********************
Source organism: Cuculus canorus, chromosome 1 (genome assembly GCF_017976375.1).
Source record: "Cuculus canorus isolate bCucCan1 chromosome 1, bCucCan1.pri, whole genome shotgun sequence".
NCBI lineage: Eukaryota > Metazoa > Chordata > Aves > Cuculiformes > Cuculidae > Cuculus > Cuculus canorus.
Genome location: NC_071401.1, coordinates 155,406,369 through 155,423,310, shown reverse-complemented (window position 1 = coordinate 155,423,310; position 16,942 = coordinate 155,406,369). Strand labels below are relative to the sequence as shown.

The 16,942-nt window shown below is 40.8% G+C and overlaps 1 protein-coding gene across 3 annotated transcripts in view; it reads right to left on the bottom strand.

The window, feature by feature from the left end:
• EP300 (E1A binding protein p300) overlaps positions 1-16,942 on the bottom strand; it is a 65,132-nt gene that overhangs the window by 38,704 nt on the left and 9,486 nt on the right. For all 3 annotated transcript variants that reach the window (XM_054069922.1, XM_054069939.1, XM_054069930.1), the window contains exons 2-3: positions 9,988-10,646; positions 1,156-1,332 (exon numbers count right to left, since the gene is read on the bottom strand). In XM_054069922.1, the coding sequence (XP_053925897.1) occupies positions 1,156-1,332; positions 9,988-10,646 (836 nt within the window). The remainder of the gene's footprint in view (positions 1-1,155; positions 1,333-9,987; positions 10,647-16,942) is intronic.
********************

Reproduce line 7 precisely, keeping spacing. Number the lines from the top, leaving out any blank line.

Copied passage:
• EP300 (E1A binding protein p300) overlaps positions 1-16,942 on the bottom strand; it is a 65,132-nt gene that overhangs the window by 38,704 nt on the left and 9,486 nt on the right. For all 3 annotated transcript variants that reach the window (XM_054069922.1, XM_054069939.1, XM_054069930.1), the window contains exons 2-3: positions 9,988-10,646; positions 1,156-1,332 (exon numbers count right to left, since the gene is read on the bottom strand). In XM_054069922.1, the coding sequence (XP_053925897.1) occupies positions 1,156-1,332; positions 9,988-10,646 (836 nt within the window). The remainder of the gene's footprint in view (positions 1-1,155; positions 1,333-9,987; positions 10,647-16,942) is intronic.